Date of Award

Spring 1-1-2013

Document Type


Degree Name

Master of Science (MS)

First Advisor

Harihar Rajaram

Second Advisor

William Tad. Pfeffer

Third Advisor

John S. McCartney


Recent work has demonstrated the potential warming influence of meltwater and englacial water bodies on the Greenland Ice Sheet. The equilibrium line has been ascending in altitude, resulting in inland propagation of areas receiving melt. The physical processes involved in the interaction between the liquid and solid phases of water within cold ice bodies is not completely understood. This work is meant to improve the understanding of the thermodynamic interactions between englacial water bodies and surrounding ice in polythermal glaciers and ice sheets. The growth of conduits that carry water through the englacial system due to frictional heating along the conduit walls and refreezing when frictional heating is insufficient is studied based on experimental measurements of heat transfer from water filled conduits in cold ice. The important heat exchange processes involved are conductive loss of energy from the conduit and supply of energy by viscous/turbulent dissipation in water flowing through the conduit.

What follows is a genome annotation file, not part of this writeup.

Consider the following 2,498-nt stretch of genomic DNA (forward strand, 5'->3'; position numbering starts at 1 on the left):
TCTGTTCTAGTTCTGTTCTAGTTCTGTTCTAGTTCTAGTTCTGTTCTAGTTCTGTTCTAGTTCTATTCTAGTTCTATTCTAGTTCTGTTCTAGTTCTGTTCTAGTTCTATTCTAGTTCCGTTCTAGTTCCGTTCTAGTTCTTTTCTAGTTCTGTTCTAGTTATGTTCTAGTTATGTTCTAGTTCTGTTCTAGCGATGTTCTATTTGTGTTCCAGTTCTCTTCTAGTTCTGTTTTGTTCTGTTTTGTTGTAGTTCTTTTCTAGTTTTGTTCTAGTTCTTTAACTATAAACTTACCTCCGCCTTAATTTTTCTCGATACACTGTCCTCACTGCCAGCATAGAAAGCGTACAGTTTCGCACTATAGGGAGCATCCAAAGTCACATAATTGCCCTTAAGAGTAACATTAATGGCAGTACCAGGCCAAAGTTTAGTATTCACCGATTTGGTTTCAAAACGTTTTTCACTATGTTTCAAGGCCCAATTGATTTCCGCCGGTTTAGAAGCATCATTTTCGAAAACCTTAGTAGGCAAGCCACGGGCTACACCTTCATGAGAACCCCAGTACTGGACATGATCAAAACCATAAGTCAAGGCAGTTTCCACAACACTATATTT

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Three sets of experiments were designed based on a theoretical analysis which established the threshold water discharge rate in a conduit above which conduit growth can occur. One set focused on a conduit filled with stagnant water, another with a low water flow rate, and a third with a high water flow rate. Refreezing occurred in the first two sets, while conduit growth occurred beyond a critical discharge value. Scalloping of conduit walls occurred in the conduit growth regime, leading to a large roughness of conduit walls. Even in the case where refreezing occurs, the ice temperature surrounding the conduit will increase due to the release of latent heat by refreezing water. Using the assumption of radial symmetry, a numerical model was developed to quantify the temperature distribution in the ice. This model represents the conduction and energy supply at the conduit walls by turbulent dissipation and includes movement of the ice-water interface by either refreezing or conduit growth. The scalloping effects under high flow rates produced relatively high friction factors. The model and experiments agree well in all three experimental cases.